Fans of classic films will instantly recognize the opening scene of Carol: two star-crossed paramours (Cate Blanchett and Rooney Mara) sit silently at a table, staring into each other's eyes, when they are suddenly interrupted by a clueless dimwit. One stands to leave, placing her hand discreetly on the shoulder of her secret lover, then departs, seemingly forever. We then flash back to when they first met. The sequence is lifted note for note from the 1945 British romance Brief Encounter, which establishes us in film-quoting Todd Haynes territory.
Carol is adapted from 1952's The Price of Salt, a semi-autobiographical novel by Patricia Highsmith (written under a pseudonym, as Highsmith had just found success with her debut novel Strangers on a Train and didn't dare risk her career with a lesbian story). Todd Haynes comes from an academic background, and so a Todd Haynes film is just as much a postmodern deconstruction of its subject matter as it is entertainment. Thus, as one needs to know a bit about David Bowie's life and times to appreciate Velvet Goldmine, and Bob Dylan's life and times to appreciate I'm Not There, perhaps the same could be said of Patricia Highsmith and Carol.
The catch is that Highsmith never had a strong public persona like Bowie and Dylan. What most people know of her comes from her best-known books, Strangers on a Train and The Talented Mr. Ripley – or, more to the point, from the movies based on those books. But for me, Carol works mainly as an insight into Highsmith's early '50s view of lesbian love. Although inspired by real events in her life, it's idealized to the degree that it feels like Haynes and screenwriter Phyllis Nagy – an old friend of Highsmith's who had once adapted Ripley for the stage – are giving the famously prickly author the posthumous gift of romantic fantasy.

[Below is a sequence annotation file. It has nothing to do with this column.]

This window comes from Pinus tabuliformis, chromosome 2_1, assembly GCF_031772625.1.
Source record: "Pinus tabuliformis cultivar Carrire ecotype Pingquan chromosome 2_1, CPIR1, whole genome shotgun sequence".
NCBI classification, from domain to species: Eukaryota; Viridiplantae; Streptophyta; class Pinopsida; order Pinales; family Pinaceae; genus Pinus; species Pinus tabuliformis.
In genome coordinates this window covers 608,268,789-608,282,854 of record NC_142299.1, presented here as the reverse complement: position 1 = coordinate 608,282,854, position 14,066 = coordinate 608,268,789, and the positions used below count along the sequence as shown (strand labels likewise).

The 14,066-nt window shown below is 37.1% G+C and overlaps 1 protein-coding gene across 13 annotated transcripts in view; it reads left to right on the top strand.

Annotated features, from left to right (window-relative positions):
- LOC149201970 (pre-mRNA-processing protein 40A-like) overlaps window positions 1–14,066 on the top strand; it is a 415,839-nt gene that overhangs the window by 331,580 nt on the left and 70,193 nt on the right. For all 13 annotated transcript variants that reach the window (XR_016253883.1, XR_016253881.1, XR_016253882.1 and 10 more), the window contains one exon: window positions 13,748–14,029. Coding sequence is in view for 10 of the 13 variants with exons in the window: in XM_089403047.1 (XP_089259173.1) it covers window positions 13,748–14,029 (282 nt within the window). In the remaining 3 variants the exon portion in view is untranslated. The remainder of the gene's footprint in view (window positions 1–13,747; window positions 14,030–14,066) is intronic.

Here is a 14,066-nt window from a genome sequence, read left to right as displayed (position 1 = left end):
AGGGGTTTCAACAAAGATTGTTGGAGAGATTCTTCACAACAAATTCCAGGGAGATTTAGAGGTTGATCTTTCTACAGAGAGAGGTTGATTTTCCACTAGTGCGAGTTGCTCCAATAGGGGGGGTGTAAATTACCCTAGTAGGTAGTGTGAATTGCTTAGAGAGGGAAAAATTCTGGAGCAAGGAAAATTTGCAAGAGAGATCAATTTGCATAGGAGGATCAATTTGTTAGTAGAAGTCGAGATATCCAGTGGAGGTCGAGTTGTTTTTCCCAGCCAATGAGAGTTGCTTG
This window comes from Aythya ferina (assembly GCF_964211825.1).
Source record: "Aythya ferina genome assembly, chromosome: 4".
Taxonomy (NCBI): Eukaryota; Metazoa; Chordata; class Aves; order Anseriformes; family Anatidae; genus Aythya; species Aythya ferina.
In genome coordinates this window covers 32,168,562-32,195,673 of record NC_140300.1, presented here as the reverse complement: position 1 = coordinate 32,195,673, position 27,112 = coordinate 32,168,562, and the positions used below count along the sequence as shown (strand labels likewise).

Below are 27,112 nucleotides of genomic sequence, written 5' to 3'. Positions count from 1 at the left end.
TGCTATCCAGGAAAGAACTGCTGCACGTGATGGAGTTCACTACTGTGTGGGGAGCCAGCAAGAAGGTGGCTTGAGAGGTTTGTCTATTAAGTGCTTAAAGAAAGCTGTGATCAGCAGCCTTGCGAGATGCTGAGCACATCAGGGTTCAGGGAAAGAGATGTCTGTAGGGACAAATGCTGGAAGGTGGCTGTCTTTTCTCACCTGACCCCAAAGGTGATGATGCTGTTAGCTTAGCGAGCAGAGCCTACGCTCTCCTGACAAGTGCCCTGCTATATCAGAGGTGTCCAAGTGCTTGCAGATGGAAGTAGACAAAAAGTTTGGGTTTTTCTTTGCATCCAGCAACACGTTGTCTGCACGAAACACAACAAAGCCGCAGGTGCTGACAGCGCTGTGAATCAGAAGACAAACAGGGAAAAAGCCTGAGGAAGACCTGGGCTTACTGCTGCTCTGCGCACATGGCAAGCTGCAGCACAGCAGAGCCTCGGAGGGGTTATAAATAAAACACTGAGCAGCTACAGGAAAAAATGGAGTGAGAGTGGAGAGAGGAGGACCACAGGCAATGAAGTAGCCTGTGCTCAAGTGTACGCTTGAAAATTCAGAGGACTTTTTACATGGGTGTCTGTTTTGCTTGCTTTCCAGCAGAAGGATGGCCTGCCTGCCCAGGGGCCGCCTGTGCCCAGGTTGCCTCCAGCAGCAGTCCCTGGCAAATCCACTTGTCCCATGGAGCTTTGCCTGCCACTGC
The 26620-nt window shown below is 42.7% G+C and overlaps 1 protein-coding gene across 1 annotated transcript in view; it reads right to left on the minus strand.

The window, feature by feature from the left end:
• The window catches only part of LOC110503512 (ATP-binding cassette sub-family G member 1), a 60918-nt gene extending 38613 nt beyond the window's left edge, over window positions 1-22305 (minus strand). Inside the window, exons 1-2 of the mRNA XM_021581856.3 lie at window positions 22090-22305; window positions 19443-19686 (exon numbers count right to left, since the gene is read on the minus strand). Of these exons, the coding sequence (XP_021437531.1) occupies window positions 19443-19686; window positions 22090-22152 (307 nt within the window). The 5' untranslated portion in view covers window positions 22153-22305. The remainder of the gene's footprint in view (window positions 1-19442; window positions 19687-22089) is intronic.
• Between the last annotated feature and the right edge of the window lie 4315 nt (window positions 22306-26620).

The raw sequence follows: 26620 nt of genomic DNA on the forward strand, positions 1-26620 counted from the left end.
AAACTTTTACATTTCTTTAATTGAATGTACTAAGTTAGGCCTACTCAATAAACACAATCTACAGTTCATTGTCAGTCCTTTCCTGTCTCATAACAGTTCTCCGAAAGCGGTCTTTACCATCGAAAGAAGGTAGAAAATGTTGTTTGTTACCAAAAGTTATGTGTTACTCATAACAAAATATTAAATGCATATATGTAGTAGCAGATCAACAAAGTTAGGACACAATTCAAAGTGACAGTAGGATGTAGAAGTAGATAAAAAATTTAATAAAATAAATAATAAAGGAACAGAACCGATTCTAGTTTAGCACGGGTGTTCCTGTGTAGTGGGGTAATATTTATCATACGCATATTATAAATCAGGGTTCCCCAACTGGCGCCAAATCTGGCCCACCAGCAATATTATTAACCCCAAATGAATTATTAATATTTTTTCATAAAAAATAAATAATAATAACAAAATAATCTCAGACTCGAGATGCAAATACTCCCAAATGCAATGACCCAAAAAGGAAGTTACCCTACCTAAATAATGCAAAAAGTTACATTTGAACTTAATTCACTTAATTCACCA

The film itself is a relaxed, swoony affair, documenting a few weeks in the relationship between quiet shopgirl Therese (Mara) and glamorous almost-divorcée Carol (Blanchett). Although both actresses are great, I for one wasn't convinced by their characters' passion for each other. Blanchett always seems so untouchable that I've never bought her as a romantic lead, and while Mara's intense, spooky glare lends a nice obsessiveness to her character, I couldn't escape this feeling of, What do these women actually see in each other, beyond physical attraction? If Carol addressed this issue, it might have been a stronger film. Instead it would have us believe that these two women, who aside from sexual preferences couldn't be more different, are in fact made for each other.
As expected with a Todd Haynes film, the attention to period detail is impeccable. But it's hard not to compare it to Brooklyn, which I saw just days earlier, and which has some remarkable similarities: both movies take place in 1951-1952 and are about New York shopgirls falling in love. But Brooklyn is so warm and full of life that Carol, in contrast, feels irredeemably remote. Cultural references aside – Carol and Therese first lock eyes over a toy train set, a nod to Strangers on a Train; their motel-laden road trip feels like an homage to Lolita – the film has sparks of heat but is otherwise a chilly affair. Haynes fared much better with the earnest Far From Heaven, his other '50s-set sudser about illicit love.